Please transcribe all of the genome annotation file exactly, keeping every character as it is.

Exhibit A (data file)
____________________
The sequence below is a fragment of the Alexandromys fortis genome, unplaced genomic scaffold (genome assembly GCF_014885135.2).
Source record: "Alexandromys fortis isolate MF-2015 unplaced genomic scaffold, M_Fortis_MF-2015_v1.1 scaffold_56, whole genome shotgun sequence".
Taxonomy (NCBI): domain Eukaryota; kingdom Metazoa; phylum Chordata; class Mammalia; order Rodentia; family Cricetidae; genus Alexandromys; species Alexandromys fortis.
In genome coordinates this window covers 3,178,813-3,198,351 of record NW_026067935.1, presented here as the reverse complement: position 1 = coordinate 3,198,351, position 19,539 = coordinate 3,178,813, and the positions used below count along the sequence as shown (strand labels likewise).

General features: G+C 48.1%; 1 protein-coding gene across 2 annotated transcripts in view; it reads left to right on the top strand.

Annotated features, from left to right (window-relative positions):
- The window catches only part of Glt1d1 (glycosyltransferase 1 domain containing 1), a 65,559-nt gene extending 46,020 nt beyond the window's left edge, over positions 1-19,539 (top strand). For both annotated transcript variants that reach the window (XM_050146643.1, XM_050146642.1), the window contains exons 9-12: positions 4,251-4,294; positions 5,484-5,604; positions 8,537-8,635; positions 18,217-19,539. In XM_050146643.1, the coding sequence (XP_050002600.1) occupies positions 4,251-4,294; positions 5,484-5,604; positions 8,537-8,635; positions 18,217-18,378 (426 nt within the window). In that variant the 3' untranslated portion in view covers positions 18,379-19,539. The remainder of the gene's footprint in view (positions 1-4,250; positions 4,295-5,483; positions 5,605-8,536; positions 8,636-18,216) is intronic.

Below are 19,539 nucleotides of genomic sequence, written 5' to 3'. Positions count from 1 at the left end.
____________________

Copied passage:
The sequence below is a fragment of the Alexandromys fortis genome, unplaced genomic scaffold (genome assembly GCF_014885135.2).
Source record: "Alexandromys fortis isolate MF-2015 unplaced genomic scaffold, M_Fortis_MF-2015_v1.1 scaffold_56, whole genome shotgun sequence".
Taxonomy (NCBI): domain Eukaryota; kingdom Metazoa; phylum Chordata; class Mammalia; order Rodentia; family Cricetidae; genus Alexandromys; species Alexandromys fortis.
In genome coordinates this window covers 3,178,813-3,198,351 of record NW_026067935.1, presented here as the reverse complement: position 1 = coordinate 3,198,351, position 19,539 = coordinate 3,178,813, and the positions used below count along the sequence as shown (strand labels likewise).

General features: G+C 48.1%; 1 protein-coding gene across 2 annotated transcripts in view; it reads left to right on the top strand.

Annotated features, from left to right (window-relative positions):
- The window catches only part of Glt1d1 (glycosyltransferase 1 domain containing 1), a 65,559-nt gene extending 46,020 nt beyond the window's left edge, over positions 1-19,539 (top strand). For both annotated transcript variants that reach the window (XM_050146643.1, XM_050146642.1), the window contains exons 9-12: positions 4,251-4,294; positions 5,484-5,604; positions 8,537-8,635; positions 18,217-19,539. In XM_050146643.1, the coding sequence (XP_050002600.1) occupies positions 4,251-4,294; positions 5,484-5,604; positions 8,537-8,635; positions 18,217-18,378 (426 nt within the window). In that variant the 3' untranslated portion in view covers positions 18,379-19,539. The remainder of the gene's footprint in view (positions 1-4,250; positions 4,295-5,483; positions 5,605-8,536; positions 8,636-18,216) is intronic.

Below are 19,539 nucleotides of genomic sequence, written 5' to 3'. Positions count from 1 at the left end.